Monday, October 30, 2006

Science and Republicans

The New York Times' Jodi Kantor has a profile of Bellevue voters and the race between Darcy Burner and Dave Reichert today that is remarkably tuned in:
"I am a Republican and have traditionally voted that way," Tony Schuler, an operations services manager at Microsoft with a Harvard M.B.A., said as he sat with his wife, Deanna, in their home above Lake Sammamish. But Mr. Schuler abhors what he sees as a new Republican habit of meddling in private affairs.

"The Schiavo case. Tapping people without a warrant. Whether or not people are gay," he said. "Let people be free! It's not government's job to interfere with those things."

In Bellevue, the professional is political. Rather than religion or culture, what unites the diverse population -- a quarter of residents are foreign born -- are the values of their workplaces: technological innovation, accuracy, efficiency.

And this year, one issue incenses them above all others: restrictions on embryonic stem cell research.

It is a matter of concern across the country, even across parties. But for many engineers and their ilk, restriction of stem cell research is what gay marriage is to conservative Christians, a phenomenon so counter to their basic values that they cannot vote for any candidate who supports it. After all, for Bellevue's professionals, science is not only a means of creating wealth but also an idealistic pursuit, the most promising way they know of improving the human condition.

"For hundreds of years, science has had its own jurisprudence over the truth. It's called peer review, and it works pretty well," said Mr. Mattison, whose father had Alzheimer's and his uncle Parkinson's disease. "I'm outraged that a mere politician would interpret science for me."

As Digby says:
The Republicans and the Christian Right are leading America on a backward march into the Dark Ages --- and that is stepping on our dreams. As a culture, we have always been idealistic about progress and inspired by new discoveries to improve the lot of the human race. We're about invention and reinvention. It's one of our best qualities.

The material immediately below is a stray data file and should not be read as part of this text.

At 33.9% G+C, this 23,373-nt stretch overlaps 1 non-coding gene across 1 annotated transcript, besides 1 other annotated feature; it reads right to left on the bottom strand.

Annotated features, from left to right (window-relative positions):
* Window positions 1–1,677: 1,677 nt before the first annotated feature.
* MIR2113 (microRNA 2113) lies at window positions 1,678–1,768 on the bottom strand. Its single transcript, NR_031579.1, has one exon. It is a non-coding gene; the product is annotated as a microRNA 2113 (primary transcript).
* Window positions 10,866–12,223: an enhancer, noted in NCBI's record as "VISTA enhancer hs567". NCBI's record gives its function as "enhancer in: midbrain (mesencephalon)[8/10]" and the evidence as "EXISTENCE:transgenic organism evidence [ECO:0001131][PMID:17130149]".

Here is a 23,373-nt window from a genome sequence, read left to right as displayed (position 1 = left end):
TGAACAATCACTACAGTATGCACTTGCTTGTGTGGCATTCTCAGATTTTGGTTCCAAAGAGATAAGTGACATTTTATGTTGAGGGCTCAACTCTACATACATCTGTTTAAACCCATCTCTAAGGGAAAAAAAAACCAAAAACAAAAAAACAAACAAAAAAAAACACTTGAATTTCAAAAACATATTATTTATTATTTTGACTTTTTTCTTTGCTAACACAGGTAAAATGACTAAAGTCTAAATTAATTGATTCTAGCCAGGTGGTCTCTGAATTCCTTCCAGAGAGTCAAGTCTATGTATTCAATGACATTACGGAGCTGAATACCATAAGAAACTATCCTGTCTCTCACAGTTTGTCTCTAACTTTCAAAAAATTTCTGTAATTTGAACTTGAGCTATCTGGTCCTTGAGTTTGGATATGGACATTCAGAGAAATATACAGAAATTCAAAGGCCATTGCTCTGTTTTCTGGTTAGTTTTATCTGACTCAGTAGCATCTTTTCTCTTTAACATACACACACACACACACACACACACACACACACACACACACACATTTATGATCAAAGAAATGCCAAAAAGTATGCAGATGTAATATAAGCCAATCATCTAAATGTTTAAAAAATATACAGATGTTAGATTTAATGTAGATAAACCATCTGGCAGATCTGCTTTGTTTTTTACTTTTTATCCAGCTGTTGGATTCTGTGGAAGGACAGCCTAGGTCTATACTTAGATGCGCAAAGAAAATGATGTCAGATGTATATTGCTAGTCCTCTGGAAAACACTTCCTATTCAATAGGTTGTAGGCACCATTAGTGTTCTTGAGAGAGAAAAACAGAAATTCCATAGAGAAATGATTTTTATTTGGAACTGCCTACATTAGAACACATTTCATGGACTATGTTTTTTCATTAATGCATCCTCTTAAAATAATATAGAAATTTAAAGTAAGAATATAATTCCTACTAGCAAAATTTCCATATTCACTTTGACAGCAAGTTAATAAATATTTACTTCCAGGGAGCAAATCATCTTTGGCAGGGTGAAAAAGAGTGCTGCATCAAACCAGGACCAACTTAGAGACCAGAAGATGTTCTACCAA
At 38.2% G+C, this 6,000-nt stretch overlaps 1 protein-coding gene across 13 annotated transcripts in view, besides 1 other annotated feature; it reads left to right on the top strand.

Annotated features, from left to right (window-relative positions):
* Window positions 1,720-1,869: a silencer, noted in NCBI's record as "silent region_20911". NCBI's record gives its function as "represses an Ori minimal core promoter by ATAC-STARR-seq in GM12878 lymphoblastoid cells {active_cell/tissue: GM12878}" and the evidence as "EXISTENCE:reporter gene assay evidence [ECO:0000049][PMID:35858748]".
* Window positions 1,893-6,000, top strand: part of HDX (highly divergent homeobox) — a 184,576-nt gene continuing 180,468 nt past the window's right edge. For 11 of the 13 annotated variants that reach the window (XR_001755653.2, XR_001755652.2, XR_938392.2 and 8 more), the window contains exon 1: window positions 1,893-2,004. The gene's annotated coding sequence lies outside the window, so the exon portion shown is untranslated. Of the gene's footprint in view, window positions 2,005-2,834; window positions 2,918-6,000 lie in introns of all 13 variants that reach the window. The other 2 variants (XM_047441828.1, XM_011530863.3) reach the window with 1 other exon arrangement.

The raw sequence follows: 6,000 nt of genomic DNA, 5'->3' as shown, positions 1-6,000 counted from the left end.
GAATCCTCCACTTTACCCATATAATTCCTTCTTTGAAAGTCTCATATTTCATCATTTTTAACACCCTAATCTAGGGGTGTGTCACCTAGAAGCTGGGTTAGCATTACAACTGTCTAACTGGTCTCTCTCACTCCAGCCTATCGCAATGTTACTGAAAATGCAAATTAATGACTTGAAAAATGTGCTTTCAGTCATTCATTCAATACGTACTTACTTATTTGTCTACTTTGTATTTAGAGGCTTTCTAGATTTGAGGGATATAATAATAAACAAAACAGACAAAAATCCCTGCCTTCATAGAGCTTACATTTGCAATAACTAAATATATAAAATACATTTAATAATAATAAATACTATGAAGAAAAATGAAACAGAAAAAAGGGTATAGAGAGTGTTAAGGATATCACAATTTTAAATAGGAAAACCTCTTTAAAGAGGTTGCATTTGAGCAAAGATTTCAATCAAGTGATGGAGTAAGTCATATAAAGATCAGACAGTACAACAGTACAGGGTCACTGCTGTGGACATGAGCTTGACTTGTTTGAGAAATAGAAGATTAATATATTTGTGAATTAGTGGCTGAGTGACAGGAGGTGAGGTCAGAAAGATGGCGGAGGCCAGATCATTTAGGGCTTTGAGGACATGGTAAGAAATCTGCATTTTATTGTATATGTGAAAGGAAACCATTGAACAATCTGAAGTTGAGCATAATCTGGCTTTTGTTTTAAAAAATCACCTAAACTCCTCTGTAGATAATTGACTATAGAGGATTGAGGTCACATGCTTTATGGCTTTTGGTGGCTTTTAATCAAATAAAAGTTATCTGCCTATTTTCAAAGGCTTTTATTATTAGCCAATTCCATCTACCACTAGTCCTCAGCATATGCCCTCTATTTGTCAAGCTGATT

These people are telling us that those days are over. We have to depend upon brute force, superstition and ancient revelation. Science is dangerous. Art is frightening. Education must be strictly circumscribed so that children aren't exposed to ideas that might lead them astray.

It isn't just suburbanites who recognize what's happening to the Republican Party -- it's true of farmers and small businessmen in rural areas as well. And the abuse of science by religious fanatics throughout the "conservative movement", and most of all within the ranks of the Bush administration, is the kind of thing that will shake them out.

Still, in a place like Bellevue -- full of engineers and technology folks -- Reichert's recent stumbles on global warming (he says he's not so sure that it's being caused by human activity) only make him seem a captive of the fundamentalists.

And then there's been his waffling and posturing on stem-cell research, despite his claims to "maverickdom" on the issue. Goldy, as always, has the scoop.

My first few years in the Seattle area I spent as news editor of the old Bellevue Journal American (the paper didn't pay enough for me to afford to live there) and my most recent book, Strawberry Days,, is about the early history of Bellevue and the roots of its suburban transformation. I continued to work on the Eastside up through 2000, and my wife worked there until this month. Many of my friends live there, and a chunk of my social network is based on the Eastside.

Much of Bellevue's modern reimagining, as I detailed in my book, was based on a whites-only vision of suburban life, so in between its incorporation in 1952 and the mid-1980s, it tended to be a white-flight kind of community with well-funded schools, neatly tended cul-de-sacs, and a real racial homogeneity. But the emergence of the technology industry on the Eastside made it no longer the place people commuted from, but rather one that people commuted to. And the resulting orientation of the area's growth has meant that many, many more minorities (particularly Asian and South Asian) now call it home. More importantly, many of them are well-educated and have a view of science that reflects it.

One of the things a strong Democratic showing in the coming elections could bring about is a panicked response by the "conservative movement," which I think will drive them further to the right in search of their base; further into the arms of the religious right and their self-imposed faith-based ignorance. In which case Digby's right: this could effect the long-term identification of the common-sense segment of the voting population with Democrats.

-- Dave

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